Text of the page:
Tommy never took the kids to the carnival, but his wife, Tracy, had a job at the corn dog stand. So it was Tommy’s turn to keep them entertained. He bought the children wristbands for unlimited rides with the stipulation they be home by their 8:30 bedtime.
The children insisted on ride after ride, and sweaty little heads and the blur of cars on tracks whooshing by him gave Tommy a swirling sense of involvement he hadn’t yet experienced in his parental years. He appeased their requests of, “One more time, just one more time,” in hopes of being their favorite instead of Mom for a change. Some of the best times of his childhood also took place at the county fair.
Tommy was willing to let them ride to their hearts’ content and gave them whatever else they asked. Stopping first at Mom’s corn dog stand for a couple freebies, the trio went on to funnel cakes, Pineapple Whip and finally the pièce de résistance — cotton candy. When asked to choose between blueberry, watermelon, and raspberry the kids picked their favorites — purple and pink — and with his last five-dollar bill, Tommy acquiesced. He couldn’t refuse them a little fluff of happiness, and its sticky goo circled their mouths as they moved goggle-eyed to the merry-go-round.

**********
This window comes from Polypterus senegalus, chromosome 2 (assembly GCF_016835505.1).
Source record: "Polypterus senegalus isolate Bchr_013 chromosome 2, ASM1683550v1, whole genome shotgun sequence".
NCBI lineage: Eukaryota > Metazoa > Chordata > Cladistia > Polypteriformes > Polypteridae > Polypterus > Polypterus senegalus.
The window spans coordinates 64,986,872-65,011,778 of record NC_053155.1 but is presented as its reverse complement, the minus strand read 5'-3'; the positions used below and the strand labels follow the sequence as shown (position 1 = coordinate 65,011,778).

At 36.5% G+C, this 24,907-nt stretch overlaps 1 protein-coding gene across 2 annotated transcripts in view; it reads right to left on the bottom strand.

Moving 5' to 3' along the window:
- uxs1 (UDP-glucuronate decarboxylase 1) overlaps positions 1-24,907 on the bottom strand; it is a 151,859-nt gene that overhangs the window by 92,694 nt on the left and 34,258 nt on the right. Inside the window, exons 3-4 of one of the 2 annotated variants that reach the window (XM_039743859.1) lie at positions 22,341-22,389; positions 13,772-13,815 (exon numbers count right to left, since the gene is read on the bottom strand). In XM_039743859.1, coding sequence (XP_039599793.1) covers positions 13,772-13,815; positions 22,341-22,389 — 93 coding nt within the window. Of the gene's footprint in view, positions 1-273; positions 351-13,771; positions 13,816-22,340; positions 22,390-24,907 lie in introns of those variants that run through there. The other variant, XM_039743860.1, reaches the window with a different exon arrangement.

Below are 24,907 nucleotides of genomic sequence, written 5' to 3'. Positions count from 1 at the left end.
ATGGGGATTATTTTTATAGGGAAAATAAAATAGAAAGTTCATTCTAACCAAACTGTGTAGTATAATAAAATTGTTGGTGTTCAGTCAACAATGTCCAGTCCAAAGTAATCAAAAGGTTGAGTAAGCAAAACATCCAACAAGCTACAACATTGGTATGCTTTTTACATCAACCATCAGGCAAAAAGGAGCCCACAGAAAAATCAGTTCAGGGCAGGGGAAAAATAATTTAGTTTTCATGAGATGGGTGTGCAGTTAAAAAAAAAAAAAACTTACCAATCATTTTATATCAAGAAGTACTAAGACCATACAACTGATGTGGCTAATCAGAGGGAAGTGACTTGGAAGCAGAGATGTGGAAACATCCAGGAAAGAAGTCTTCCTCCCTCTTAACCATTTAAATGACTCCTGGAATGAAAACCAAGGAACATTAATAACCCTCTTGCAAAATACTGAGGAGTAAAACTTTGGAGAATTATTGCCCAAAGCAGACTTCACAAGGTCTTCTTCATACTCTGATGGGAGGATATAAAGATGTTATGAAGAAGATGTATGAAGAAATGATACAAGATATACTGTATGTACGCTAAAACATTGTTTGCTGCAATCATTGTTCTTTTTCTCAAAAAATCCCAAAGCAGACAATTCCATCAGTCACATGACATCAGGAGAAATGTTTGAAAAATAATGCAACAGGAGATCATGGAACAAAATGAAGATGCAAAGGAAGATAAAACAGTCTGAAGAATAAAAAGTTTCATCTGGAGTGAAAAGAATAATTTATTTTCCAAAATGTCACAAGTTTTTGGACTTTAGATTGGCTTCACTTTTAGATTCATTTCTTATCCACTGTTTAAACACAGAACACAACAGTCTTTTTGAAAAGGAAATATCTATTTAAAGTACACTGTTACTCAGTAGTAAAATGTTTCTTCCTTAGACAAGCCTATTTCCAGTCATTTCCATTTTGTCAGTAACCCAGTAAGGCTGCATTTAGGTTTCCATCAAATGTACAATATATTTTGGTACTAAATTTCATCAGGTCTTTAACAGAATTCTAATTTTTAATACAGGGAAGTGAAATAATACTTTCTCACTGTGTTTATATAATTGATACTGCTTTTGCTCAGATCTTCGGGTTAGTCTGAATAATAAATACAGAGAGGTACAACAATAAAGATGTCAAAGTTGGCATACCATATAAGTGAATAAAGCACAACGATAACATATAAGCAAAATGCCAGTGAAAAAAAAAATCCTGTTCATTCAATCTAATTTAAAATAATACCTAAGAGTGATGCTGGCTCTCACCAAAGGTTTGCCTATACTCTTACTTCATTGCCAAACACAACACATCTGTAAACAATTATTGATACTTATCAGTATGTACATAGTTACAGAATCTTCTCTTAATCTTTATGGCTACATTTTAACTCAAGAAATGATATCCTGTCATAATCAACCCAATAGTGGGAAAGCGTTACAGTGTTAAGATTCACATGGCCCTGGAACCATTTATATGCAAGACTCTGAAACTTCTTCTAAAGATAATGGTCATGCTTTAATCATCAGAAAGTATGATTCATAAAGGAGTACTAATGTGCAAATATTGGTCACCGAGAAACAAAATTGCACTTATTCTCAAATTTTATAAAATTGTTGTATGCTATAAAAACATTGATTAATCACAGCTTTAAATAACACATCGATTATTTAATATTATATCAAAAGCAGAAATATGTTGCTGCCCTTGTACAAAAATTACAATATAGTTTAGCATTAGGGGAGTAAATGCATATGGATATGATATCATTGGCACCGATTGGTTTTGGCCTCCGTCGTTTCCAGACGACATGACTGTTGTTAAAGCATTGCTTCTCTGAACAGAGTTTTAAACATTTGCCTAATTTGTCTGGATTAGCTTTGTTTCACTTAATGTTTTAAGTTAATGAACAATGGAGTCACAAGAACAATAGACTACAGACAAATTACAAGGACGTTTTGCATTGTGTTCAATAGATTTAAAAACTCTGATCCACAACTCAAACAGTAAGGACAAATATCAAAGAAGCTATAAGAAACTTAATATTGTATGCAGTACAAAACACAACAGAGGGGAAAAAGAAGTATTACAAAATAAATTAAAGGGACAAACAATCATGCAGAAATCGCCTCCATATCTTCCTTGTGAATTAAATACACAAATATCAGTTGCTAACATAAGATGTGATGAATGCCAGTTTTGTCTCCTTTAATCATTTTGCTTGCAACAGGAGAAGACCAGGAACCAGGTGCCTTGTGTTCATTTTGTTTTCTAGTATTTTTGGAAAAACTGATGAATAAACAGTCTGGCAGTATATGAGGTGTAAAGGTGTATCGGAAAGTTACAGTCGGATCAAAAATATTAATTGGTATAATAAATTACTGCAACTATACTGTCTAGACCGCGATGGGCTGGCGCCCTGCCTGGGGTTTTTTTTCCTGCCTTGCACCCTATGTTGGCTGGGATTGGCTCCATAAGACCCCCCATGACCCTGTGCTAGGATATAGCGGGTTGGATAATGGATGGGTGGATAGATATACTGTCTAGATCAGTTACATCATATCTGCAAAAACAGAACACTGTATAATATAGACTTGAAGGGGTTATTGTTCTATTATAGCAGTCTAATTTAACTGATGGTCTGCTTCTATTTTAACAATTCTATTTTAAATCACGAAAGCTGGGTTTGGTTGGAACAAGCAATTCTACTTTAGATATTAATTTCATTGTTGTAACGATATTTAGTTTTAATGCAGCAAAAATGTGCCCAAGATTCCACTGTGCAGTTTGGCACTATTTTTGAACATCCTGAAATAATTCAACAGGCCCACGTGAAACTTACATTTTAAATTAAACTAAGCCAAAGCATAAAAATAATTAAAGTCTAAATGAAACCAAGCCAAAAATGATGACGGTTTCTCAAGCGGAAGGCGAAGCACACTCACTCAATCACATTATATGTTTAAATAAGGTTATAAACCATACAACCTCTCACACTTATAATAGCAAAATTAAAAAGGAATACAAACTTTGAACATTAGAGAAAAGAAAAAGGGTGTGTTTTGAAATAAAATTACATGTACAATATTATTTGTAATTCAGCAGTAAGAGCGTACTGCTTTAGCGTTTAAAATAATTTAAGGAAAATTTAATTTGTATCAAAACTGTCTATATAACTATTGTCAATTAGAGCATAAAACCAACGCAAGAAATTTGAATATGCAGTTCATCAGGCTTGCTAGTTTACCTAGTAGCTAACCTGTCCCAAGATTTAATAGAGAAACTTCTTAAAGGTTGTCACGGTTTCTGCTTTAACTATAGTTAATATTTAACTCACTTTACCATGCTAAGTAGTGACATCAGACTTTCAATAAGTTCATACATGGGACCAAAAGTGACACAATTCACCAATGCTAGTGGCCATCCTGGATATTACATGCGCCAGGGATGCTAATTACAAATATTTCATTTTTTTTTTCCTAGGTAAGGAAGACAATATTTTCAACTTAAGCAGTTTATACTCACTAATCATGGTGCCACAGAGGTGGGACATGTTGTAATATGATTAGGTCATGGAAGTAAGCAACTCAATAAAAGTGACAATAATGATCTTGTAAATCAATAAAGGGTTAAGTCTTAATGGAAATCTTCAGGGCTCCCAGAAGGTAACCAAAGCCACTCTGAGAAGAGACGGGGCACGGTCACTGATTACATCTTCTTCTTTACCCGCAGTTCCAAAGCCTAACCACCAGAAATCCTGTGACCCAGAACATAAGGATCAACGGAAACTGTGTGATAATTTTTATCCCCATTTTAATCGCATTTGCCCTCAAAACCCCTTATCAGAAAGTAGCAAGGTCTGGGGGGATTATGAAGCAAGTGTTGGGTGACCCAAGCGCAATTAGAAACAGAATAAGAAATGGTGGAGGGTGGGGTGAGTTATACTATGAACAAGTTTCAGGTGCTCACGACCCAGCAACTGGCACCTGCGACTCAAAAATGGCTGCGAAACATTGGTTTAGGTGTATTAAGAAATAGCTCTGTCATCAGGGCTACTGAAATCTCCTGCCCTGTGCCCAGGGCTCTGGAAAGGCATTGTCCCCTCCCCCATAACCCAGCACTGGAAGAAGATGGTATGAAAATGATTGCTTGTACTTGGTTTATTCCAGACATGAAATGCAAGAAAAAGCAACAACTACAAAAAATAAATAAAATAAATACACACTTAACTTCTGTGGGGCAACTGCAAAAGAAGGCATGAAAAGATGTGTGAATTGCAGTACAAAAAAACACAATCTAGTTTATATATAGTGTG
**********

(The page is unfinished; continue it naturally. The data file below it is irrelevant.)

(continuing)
Tracy’s shift ended at 10pm, whereupon she found her family still on the midway. Tommy chased T.J. around the Tilt-a-whirl, screaming his name above the loud calliope music, while little Annalie sat in the grass along the gravel walkway, green around the gills, next to a pool of her vomit. She frowned, wrinkled up her dirt-streaked face, and her eyes widened at her mother’s approach. Dejectedly, she began to cry and said, “Mommy, we’re having too much fun to go home now.”
THE PROMPT: “FLUFF OF HAPPINESS”
WORD COUNT: 300 MAX. (+/-)